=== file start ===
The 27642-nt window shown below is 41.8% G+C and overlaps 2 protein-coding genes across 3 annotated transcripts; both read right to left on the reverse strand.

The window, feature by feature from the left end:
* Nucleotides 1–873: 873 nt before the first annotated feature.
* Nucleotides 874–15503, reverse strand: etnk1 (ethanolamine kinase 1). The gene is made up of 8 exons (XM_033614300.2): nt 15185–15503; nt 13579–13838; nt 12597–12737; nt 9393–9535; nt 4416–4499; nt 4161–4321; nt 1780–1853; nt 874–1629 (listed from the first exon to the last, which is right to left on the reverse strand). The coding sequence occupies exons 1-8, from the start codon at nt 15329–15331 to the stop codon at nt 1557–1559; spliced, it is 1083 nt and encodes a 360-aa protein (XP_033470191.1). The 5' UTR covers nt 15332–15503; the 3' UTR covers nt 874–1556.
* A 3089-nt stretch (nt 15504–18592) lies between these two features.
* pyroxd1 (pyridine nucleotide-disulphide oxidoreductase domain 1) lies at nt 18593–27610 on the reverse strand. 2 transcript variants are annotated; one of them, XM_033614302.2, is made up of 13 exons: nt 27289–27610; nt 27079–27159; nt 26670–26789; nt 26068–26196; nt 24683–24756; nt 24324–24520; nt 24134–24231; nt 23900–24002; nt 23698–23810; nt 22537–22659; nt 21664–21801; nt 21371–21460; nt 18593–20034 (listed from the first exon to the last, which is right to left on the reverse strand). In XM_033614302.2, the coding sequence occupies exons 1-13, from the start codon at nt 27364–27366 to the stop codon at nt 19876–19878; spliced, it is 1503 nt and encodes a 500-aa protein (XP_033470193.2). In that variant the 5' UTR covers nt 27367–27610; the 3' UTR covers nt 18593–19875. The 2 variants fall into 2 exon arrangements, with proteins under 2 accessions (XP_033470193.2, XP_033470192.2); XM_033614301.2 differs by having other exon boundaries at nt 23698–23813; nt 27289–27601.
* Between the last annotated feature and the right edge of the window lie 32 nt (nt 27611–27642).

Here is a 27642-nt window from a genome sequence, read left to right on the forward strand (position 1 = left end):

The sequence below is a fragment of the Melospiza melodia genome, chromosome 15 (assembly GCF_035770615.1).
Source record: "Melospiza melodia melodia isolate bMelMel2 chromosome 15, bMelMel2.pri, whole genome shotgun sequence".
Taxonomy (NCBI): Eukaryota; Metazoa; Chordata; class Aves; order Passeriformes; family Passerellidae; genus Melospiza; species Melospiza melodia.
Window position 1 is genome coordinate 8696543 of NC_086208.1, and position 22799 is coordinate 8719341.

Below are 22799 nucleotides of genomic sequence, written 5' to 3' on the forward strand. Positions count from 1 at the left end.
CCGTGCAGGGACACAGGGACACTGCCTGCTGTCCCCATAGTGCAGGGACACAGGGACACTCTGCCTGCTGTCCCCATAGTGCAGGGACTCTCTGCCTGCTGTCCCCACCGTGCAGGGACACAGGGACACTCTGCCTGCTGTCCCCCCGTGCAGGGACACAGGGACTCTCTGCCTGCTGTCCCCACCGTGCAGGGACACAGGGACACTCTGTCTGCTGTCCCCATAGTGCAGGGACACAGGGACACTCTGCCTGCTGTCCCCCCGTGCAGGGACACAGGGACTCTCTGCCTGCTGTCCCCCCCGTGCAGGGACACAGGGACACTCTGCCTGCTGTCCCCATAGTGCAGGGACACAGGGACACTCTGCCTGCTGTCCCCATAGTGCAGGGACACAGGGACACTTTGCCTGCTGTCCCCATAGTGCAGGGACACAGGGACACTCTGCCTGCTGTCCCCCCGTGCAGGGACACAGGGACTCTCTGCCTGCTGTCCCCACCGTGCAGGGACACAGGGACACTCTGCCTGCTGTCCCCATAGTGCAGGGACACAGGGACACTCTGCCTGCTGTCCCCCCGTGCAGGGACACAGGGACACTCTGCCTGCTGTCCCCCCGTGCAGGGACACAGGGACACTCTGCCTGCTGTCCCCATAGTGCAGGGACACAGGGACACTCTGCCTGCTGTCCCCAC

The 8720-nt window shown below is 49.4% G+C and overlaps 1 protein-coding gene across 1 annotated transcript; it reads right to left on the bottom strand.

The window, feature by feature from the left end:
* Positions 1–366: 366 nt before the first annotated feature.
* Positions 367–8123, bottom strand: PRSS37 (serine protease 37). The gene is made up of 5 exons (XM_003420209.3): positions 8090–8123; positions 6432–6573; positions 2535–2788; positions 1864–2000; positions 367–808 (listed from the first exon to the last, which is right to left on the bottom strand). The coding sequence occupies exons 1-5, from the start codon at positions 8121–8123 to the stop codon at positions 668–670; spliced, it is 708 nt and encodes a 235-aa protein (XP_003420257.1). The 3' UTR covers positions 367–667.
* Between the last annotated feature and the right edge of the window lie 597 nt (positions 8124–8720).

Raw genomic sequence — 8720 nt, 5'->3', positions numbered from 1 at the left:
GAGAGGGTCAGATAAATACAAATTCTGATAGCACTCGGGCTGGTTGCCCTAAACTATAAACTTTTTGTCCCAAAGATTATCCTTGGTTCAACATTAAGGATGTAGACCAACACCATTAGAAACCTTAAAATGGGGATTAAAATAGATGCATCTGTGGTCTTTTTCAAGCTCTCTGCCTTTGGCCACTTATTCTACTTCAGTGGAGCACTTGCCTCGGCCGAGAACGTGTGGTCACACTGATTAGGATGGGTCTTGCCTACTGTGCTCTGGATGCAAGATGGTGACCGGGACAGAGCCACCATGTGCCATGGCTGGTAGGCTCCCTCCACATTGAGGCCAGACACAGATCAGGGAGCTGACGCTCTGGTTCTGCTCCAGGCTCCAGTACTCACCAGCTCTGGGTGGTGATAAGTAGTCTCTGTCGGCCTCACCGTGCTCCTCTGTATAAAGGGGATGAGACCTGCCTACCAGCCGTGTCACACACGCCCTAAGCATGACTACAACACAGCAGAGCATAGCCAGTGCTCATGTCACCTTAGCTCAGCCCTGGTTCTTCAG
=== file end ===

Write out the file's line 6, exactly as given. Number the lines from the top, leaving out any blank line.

* pyroxd1 (pyridine nucleotide-disulphide oxidoreductase domain 1) lies at nt 18593–27610 on the reverse strand. 2 transcript variants are annotated; one of them, XM_033614302.2, is made up of 13 exons: nt 27289–27610; nt 27079–27159; nt 26670–26789; nt 26068–26196; nt 24683–24756; nt 24324–24520; nt 24134–24231; nt 23900–24002; nt 23698–23810; nt 22537–22659; nt 21664–21801; nt 21371–21460; nt 18593–20034 (listed from the first exon to the last, which is right to left on the reverse strand). In XM_033614302.2, the coding sequence occupies exons 1-13, from the start codon at nt 27364–27366 to the stop codon at nt 19876–19878; spliced, it is 1503 nt and encodes a 500-aa protein (XP_033470193.2). In that variant the 5' UTR covers nt 27367–27610; the 3' UTR covers nt 18593–19875. The 2 variants fall into 2 exon arrangements, with proteins under 2 accessions (XP_033470193.2, XP_033470192.2); XM_033614301.2 differs by having other exon boundaries at nt 23698–23813; nt 27289–27601.